|Publication number||US2819649 A|
|Publication date||Jan 14, 1958|
|Filing date||Feb 1, 1956|
|Priority date||Feb 1, 1956|
|Publication number||US 2819649 A, US 2819649A, US-A-2819649, US2819649 A, US2819649A|
|Inventors||John H Mcleod, Paul W Stevens|
|Original Assignee||Eastman Kodak Co|
|Export Citation||BiBTeX, EndNote, RefMan|
|Patent Citations (5), Referenced by (42), Classifications (5)|
|External Links: USPTO, USPTO Assignment, Espacenet|
Jan. 14, 1958 J. H. Mc'LEoD El AL 2,319,649
REFLECTING CONDENSER SYSTEM FOR PROJECTORS '2 Sheets-Sheet 1 Filed Feb. 1, 1956 J'ohnHMLeocf PaalWSfeVem Jan. 14, 1958 J. H'. MOLEO'D ET AL 2,819,649
REFLECTING CONDENSER SYSTEM FOR PROJECTORS Fil ed Feb. 1, 1 956 2 Sheets-Sheet 2 N 0.75 I Q E050 0 $5571" F596 E ANGLES k 1/ o 1/ y 8 MAGN/F/ CAT/ON m J ohnHM Leod Paul "(Stevens INVENTORS Mi W ATTORNEY C AGENT Unite States REFLECTING CONDENSER SYSTEM FOR PROJECT ORS John H. McLeod and Paul W. Stevens, Rochester, N. Y., assignors to Eastman Kodak Company, Rochester, N. Y., a corporation of New Jersey Application February 1, 1956, Serial No. 562,694
6 Claims. (CI. 88-24) This invention relates to condenser systems for motionpicture projectors, projection printers and slide projectors and may also be useful in searchlights for giving a very sharply focused beam. An important feature of the invention is the use of elliptical mirrors or of mirrors of slightly deformed elliptical shape.
An object of the invention is to provide a condenser system for projectors which is simple and inexpensive to produce in mass production.
Another object of the invention is to provide a condenser system by which a motion-picture gate can be efiiciently illuminated from the inside of a sprocket wheel and under other conditions in which there is a limited amount of space behind the film gate.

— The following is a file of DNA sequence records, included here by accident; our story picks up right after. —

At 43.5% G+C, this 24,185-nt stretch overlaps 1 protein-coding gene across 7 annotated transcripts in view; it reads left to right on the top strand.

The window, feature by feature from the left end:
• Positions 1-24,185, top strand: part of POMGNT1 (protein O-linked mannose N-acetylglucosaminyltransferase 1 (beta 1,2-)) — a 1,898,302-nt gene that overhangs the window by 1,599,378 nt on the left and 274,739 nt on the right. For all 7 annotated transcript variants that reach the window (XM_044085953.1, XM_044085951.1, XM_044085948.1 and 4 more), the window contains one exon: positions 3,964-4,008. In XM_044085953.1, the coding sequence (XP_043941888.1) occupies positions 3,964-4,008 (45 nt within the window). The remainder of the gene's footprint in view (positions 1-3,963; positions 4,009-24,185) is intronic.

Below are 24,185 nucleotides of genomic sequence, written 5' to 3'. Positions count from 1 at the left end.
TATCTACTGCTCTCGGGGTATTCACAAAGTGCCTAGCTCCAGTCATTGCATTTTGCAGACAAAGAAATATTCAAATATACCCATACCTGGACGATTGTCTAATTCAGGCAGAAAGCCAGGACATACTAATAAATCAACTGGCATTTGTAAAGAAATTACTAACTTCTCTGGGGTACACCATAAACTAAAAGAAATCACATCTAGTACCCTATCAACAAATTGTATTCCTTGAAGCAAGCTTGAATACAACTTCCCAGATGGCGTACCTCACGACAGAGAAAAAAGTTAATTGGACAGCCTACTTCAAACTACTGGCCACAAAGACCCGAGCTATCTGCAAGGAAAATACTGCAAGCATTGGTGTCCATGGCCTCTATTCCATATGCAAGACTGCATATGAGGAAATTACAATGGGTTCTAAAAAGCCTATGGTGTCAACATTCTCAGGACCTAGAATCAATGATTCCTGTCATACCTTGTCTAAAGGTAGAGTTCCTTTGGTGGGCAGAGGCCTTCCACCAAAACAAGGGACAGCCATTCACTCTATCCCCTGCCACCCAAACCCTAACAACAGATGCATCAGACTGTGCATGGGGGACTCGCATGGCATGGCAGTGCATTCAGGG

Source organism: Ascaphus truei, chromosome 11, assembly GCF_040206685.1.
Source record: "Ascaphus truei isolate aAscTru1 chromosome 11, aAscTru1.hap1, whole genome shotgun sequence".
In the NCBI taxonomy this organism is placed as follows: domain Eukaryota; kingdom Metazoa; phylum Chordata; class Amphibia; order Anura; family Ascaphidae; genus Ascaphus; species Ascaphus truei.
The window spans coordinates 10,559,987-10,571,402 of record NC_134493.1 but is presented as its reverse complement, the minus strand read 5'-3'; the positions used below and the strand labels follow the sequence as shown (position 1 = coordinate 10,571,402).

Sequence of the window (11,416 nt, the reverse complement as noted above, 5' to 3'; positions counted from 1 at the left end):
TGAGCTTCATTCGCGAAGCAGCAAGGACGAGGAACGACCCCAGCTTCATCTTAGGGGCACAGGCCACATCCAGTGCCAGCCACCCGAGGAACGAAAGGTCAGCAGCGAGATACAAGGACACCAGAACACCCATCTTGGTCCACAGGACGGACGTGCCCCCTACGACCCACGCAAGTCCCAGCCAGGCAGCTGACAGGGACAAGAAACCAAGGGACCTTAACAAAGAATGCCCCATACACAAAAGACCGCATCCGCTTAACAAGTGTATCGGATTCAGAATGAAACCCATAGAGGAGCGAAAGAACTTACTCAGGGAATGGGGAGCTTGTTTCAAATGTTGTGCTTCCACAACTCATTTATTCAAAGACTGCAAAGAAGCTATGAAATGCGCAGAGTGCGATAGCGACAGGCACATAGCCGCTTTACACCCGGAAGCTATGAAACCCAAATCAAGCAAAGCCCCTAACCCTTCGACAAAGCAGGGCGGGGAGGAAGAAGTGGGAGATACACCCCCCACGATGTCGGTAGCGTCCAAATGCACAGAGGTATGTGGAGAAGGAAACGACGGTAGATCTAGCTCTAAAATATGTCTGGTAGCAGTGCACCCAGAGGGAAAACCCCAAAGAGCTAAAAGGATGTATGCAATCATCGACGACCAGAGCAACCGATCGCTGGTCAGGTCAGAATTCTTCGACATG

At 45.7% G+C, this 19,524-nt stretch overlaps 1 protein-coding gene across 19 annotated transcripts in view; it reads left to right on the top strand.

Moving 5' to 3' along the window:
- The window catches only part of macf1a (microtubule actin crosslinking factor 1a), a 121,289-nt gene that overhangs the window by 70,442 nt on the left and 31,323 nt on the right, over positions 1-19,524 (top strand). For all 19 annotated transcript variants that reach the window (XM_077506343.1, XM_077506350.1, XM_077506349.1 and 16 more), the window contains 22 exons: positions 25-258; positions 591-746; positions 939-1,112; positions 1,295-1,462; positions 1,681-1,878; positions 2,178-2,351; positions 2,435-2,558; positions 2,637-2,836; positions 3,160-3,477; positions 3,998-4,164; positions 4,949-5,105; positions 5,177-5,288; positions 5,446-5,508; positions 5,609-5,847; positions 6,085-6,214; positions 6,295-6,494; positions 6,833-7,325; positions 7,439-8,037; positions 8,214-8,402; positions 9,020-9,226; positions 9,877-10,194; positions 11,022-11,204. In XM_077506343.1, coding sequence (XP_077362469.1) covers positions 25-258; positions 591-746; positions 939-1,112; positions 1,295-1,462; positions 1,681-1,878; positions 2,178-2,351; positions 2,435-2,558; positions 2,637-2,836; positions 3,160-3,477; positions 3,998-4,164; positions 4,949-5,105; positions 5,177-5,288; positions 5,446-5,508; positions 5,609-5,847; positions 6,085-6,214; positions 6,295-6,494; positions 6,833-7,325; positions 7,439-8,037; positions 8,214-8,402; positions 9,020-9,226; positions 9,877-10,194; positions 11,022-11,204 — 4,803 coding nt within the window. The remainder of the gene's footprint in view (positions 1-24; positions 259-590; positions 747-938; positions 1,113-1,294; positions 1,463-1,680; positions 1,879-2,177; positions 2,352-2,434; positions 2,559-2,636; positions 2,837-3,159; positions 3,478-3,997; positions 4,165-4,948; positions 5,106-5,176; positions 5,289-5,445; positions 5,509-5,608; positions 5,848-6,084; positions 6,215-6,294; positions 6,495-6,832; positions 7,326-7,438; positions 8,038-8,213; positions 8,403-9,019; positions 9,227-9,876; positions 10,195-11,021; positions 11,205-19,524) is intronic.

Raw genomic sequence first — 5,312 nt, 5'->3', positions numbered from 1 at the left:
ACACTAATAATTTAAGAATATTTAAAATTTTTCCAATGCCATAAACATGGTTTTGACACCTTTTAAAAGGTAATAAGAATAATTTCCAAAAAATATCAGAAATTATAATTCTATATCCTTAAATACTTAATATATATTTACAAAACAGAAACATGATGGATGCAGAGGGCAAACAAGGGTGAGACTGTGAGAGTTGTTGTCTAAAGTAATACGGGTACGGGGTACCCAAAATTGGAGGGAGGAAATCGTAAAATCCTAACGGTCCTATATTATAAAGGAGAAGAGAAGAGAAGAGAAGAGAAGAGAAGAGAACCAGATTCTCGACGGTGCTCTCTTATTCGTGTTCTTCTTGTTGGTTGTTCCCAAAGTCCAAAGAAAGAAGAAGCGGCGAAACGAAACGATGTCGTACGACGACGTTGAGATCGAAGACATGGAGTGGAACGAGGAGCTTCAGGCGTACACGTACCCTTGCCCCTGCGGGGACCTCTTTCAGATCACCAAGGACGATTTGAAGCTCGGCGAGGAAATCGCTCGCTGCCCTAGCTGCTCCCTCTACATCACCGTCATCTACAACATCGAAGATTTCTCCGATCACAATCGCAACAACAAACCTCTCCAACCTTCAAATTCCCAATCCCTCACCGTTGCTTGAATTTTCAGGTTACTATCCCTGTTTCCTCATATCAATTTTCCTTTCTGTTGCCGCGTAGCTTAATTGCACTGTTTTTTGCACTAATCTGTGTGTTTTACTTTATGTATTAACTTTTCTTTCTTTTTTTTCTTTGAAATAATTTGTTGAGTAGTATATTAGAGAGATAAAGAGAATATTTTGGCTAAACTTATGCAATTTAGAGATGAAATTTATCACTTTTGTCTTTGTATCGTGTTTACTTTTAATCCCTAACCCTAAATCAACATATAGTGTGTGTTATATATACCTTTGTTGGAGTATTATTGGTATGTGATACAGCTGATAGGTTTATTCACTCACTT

An object of one form of the invention is to provide a condenser system by which the screen illumination is made uniform or optionally is made to depart from uniformity from center toward edge by a predetermined amount.
Ellipsoids have often been tried as condensers in projection systems but suffer from an enormous amount of coma in the image of the light source and so tend to produce nonuniform illumination on the screen. This disadvantage can be minimized when an are light is the source and the source can be imaged substantially in the film gate, but elliptical mirrors are usually unsatisfactory for use with incandescent filament lamps because the patterns formed by the filament coil cause spotty illumination if focused in the gate, and the coma tends to produce nonuniform illumination if the filament image is focused in the projection lens. This enormous coma has been eliminated in illumination systems requiring unit magnification by arranging two ellipsoidal mirrors on opposite sides of a common axis and with the second focal point of the first coinciding with the first focal point of the second. A source or object area at the first focus of the first mirror is imaged at the common focal point with considerable coma and is then relayed by the second mirror with coma opposite to that of the first, so that a coma-free image is produced at the second focus of the second mirror. This arrangement has the advantage of giving a coma-free image but is limited to unit magnification, whereas a condenser for a projector or a projection printer usually must have a magnification greater than unity.
According to one form of the present invention, an illuminatingsystem is made up comprising alight source and two ellipsoidal concave mirrors each havingvan axis of rotational symmetry, in which the first focal point of thesecond mirror coincides with the second focal point of the first mirror, in which the two axes intersectat an acute angle between 10 and 80, in which the two mirrors-are located in the obtuse angles supplementary thereto, in which the light source is located at the first focal point ofthe first mirror whereby the first mirror forms an image of 'the light source at the intersection point of the two axes, in which the second focalpoint ofthe second 2,819,649 Patented Jan. 14, 1958 ice mirror lies on the axis of the second mirror in the direction more remote from the light source, and in which the second mirror has greater eccentricity and produces greater magnification than the first mirror and has coma of the opposite sign whereby the magnifications produced by two groups of rays near the opposite margins of the beam are equalized and whereby the final magnification is greater than unity.
We have discovered that two ellipsoidal mirrors ar-' ranged according to the invention illuminate the gate of a projector very efficiently and give a magnification in the usual range upwards of two times so as to fill the pupil of an ordinary projection lens.